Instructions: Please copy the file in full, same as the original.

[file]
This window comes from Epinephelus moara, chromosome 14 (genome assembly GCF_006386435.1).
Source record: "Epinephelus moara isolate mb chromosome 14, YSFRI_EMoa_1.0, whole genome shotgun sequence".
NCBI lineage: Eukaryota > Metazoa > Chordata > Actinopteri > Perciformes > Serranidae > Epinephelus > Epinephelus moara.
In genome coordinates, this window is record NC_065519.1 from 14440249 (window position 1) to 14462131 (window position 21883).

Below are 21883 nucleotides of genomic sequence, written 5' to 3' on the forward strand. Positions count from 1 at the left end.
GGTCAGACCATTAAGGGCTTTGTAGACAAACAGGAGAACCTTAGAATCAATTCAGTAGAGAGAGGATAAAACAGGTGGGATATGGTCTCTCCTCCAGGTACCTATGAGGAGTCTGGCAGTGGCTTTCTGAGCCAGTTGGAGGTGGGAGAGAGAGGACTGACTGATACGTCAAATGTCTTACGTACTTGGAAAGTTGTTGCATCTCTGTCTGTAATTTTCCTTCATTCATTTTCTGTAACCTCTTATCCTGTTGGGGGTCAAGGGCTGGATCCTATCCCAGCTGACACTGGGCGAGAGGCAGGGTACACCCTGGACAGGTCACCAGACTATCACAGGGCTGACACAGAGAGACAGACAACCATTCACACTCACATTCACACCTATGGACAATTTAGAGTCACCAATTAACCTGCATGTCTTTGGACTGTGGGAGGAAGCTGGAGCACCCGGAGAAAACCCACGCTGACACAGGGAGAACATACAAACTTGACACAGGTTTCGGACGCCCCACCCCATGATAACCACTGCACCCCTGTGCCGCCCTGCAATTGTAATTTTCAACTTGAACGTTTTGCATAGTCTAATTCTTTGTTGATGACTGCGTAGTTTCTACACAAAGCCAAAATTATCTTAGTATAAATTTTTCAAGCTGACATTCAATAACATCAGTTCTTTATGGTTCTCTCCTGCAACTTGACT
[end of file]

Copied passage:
This window comes from Epinephelus moara, chromosome 14 (genome assembly GCF_006386435.1).
Source record: "Epinephelus moara isolate mb chromosome 14, YSFRI_EMoa_1.0, whole genome shotgun sequence".
NCBI lineage: Eukaryota > Metazoa > Chordata > Actinopteri > Perciformes > Serranidae > Epinephelus > Epinephelus moara.
In genome coordinates, this window is record NC_065519.1 from 14440249 (window position 1) to 14462131 (window position 21883).

Below are 21883 nucleotides of genomic sequence, written 5' to 3' on the forward strand. Positions count from 1 at the left end.
GGTCAGACCATTAAGGGCTTTGTAGACAAACAGGAGAACCTTAGAATCAATTCAGTAGAGAGAGGATAAAACAGGTGGGATATGGTCTCTCCTCCAGGTACCTATGAGGAGTCTGGCAGTGGCTTTCTGAGCCAGTTGGAGGTGGGAGAGAGAGGACTGACTGATACGTCAAATGTCTTACGTACTTGGAAAGTTGTTGCATCTCTGTCTGTAATTTTCCTTCATTCATTTTCTGTAACCTCTTATCCTGTTGGGGGTCAAGGGCTGGATCCTATCCCAGCTGACACTGGGCGAGAGGCAGGGTACACCCTGGACAGGTCACCAGACTATCACAGGGCTGACACAGAGAGACAGACAACCATTCACACTCACATTCACACCTATGGACAATTTAGAGTCACCAATTAACCTGCATGTCTTTGGACTGTGGGAGGAAGCTGGAGCACCCGGAGAAAACCCACGCTGACACAGGGAGAACATACAAACTTGACACAGGTTTCGGACGCCCCACCCCATGATAACCACTGCACCCCTGTGCCGCCCTGCAATTGTAATTTTCAACTTGAACGTTTTGCATAGTCTAATTCTTTGTTGATGACTGCGTAGTTTCTACACAAAGCCAAAATTATCTTAGTATAAATTTTTCAAGCTGACATTCAATAACATCAGTTCTTTATGGTTCTCTCCTGCAACTTGACT